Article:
|Publication number||US6308523 B1|
|Application number||US 09/528,722|
|Publication date||Oct 30, 2001|
|Filing date||Mar 20, 2000|
|Priority date||Mar 20, 2000|
|Also published as||US20020014083|
|Publication number||09528722, 528722, US 6308523 B1, US 6308523B1, US-B1-6308523, US6308523 B1, US6308523B1|
|Inventors||Robert P. Scaringe|
|Original Assignee||Mainstream Engineering Corporation|
|Export Citation||BiBTeX, EndNote, RefMan|
|Patent Citations (21), Non-Patent Citations (4), Referenced by (27), Classifications (13), Legal Events (4)|
|External Links: USPTO, USPTO Assignment, Espacenet|
The present invention relates to a simple field installable/removable indicator which can be used with a field pressure measurement to indicate the degree of subcooling or superheat of the refrigerant contained in the pipe (tubing, or refrigerant-containing component) to which it is attached. More particularly, the present invention relates to a superheat or subcooling test indicator used in vapor compression refrigerators and the like which can be attached to the system and used in conjunction with a pressure measurement via the existing service valve, making the superheat or subcooling calculation easy and fast, without the need to understand the use of a pressure-temperature saturation curve or table. A series of individual temperature indicating liquid crystals or other well-known temperature indicating chemicals or the like are located on a self-adhesive strip. Alternatively a traditional thermometer can also be utilized.
As used herein, “vapor-compression system” and “refrigeration system” refer to refrigerators, heat pumps, air conditioners or any other system which produces a refrigeration or cooling effect using refrigerant evaporation.
At the refrigerant vapor outlet of most evaporators of vapor-compression systems, it is expected that only vapor will be present. The number of degrees that the vapor is warmer than the saturation temperature corresponding to the actual pressure of the vapor is called the “vapor superheat.” The superheat is a measure of how much of the evaporator is effective in the cooling process. A high superheat suggests that much of the evaporator is not being used for evaporation, meaning the refrigerant charge is low. A low vapor superheat suggests that complete evaporation may not occur, which may be indicative of a blocked or reduced airflow over the evaporator, a clogged filter, or a failed blower fan.
At the refrigerant liquid outlet of the condenser, it is expected that only liquid refrigerant will be present. The number of degrees that the refrigerant temperature is cooler than the saturation temperature corresponding to the refrigerant pressure is called the “liquid subcooling.” A high degree of liquid subcooling suggests that much of the condenser is not being used for condensing vapor, but instead is being employed for subcooling, a much less effective mode of heat transfer.
The reason that measurement of actual superheat is desired is that it is well known as the best method to properly charge a vapor-compression system with refrigerant. It is also an excellent check for proper system charge on an operating unit. For example, operation at evaporator superheats above 10° F. typically indicate a low refrigerant charge and at less than 3° F. indicates an overcharged system.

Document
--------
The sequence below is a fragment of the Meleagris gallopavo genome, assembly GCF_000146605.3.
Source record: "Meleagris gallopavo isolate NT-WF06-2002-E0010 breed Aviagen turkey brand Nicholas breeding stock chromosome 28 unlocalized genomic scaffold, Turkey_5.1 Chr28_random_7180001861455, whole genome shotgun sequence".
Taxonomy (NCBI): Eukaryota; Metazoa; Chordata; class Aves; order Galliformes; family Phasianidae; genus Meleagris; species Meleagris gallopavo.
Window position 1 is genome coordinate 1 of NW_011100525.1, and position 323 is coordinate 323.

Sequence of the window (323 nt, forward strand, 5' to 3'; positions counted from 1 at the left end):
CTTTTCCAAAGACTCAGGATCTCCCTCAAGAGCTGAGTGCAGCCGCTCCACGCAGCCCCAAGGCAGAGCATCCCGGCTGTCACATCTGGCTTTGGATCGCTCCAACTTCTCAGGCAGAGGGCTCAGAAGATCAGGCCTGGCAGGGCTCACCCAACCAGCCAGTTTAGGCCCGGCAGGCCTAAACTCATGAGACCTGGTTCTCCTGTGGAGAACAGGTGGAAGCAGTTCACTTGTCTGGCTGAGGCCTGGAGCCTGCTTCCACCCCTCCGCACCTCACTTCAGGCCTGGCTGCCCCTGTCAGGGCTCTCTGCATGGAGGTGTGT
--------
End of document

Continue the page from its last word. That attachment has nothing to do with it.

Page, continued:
Checking evaporator vapor superheat and condenser liquid subcooling are common maintenance procedures. The calculation of superheat and subcooling requires, however, a pressure/temperature saturation curve (which is specific to the refrigerant in the system), and at least a rudimentary understanding of the thermodynamics of evaporation and condensation. Other more complex approaches have been proposed to avoid the need to understand a pressure/temperature relationship and to calculate the superheat or subcooling for the user.
In U.S. Pat. No. 5,820,262, a refrigerant sensor provides, within a common assembly, pressure, temperature and superheat measurements and calculations with respect to a refrigerant material. The sensor includes a pressure transducer for measuring the pressure of the refrigerant material and a temperature transducer for measuring the temperature of the refrigerant material. The pressure and temperature measurements are used by a microprocessor to calculate the superheat value of the refrigerant material.
Similarly, U.S. Pat. No. 5,627,770 discloses a gage having sensors for observing temperature and pressure. The gage includes a display and an internal computer with a stored program. A data cartridge is separate from the gage but is connected to it with an electrical plug-type connection. The data cartridge has a non-volatile memory on which is stored data relating pressure and saturation temperature of a volatile refrigerant. The stored program contains programming instructions for measuring temperature and pressure from a source, retrieving from the data cartridge saturated temperature data corresponding to the observed pressure, and calculating/displaying superheat or subcooling.
Various low refrigerant charge-detecting devices have been proposed. For example, U.S. Pat. No. 4,545,212 discloses a superheat detector including a semiconductor pressure sensor and a semiconductor temperature sensor. An operational controller converts an output signal from the semiconductor pressure sensor to a value corresponding to a saturation temperature of the refrigerant, and produces an output electrical signal corresponding to superheat condition of the refrigerant by comparison between the saturation temperature and the output from the semiconductor temperature sensor.